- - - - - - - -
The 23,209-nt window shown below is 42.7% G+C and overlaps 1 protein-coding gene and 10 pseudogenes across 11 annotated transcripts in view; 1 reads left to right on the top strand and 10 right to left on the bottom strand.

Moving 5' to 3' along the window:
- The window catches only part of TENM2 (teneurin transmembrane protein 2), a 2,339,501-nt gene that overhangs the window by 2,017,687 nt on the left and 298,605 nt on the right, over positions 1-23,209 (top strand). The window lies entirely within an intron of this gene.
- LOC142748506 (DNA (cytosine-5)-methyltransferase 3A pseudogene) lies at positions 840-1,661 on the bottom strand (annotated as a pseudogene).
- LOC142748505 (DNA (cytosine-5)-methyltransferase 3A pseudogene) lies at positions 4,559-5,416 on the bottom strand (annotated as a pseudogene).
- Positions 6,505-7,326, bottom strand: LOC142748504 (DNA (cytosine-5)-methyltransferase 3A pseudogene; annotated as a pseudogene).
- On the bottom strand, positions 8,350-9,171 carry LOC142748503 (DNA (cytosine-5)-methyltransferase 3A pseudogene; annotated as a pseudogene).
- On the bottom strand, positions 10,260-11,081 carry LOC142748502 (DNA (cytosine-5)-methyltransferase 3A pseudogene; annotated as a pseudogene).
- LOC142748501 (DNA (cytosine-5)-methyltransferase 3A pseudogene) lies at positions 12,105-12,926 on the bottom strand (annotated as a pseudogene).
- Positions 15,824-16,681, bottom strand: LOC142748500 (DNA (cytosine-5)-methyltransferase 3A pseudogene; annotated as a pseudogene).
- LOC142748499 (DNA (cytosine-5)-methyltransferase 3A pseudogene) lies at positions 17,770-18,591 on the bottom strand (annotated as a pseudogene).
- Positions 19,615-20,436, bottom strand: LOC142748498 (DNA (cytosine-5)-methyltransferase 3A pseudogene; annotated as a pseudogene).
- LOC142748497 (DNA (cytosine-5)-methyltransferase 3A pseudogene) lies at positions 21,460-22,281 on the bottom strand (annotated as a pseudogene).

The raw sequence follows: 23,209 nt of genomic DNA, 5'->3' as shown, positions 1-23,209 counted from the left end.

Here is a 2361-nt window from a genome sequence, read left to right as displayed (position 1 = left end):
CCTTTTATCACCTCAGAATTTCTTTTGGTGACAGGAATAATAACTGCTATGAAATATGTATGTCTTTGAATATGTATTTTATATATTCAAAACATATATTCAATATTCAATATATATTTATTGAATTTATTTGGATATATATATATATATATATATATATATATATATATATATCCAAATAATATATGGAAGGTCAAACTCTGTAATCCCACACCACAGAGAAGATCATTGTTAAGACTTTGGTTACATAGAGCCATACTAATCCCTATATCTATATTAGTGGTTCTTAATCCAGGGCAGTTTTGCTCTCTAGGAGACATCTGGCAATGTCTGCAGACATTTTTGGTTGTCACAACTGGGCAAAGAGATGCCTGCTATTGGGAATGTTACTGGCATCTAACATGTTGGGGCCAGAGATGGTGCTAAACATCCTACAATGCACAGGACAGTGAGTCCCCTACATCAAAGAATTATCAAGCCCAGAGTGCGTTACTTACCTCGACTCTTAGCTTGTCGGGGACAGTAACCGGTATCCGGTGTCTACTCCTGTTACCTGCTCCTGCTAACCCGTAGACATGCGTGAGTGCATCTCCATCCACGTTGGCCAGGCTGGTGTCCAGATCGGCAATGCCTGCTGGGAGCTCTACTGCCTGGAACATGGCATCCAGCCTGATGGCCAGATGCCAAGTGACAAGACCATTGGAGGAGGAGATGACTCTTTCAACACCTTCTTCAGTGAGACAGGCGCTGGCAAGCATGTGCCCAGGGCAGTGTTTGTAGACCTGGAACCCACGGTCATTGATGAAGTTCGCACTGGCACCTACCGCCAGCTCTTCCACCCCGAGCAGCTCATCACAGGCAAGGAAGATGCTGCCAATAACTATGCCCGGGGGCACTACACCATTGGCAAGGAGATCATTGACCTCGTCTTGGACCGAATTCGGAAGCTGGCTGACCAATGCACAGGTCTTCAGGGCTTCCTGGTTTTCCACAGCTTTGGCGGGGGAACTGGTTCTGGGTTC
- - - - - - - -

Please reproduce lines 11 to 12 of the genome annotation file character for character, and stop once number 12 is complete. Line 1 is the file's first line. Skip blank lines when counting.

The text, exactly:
- LOC142748499 (DNA (cytosine-5)-methyltransferase 3A pseudogene) lies at positions 17,770-18,591 on the bottom strand (annotated as a pseudogene).
- Positions 19,615-20,436, bottom strand: LOC142748498 (DNA (cytosine-5)-methyltransferase 3A pseudogene; annotated as a pseudogene).